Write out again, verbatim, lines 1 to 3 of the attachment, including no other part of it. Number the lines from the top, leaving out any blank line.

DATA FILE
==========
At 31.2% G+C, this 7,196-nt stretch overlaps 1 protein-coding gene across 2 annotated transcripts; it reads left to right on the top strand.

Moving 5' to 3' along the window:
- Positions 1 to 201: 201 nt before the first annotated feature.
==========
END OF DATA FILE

At 31.2% G+C, this 7,196-nt stretch overlaps 1 protein-coding gene across 2 annotated transcripts; it reads left to right on the top strand.

Moving 5' to 3' along the window:
- Positions 1 to 201: 201 nt before the first annotated feature.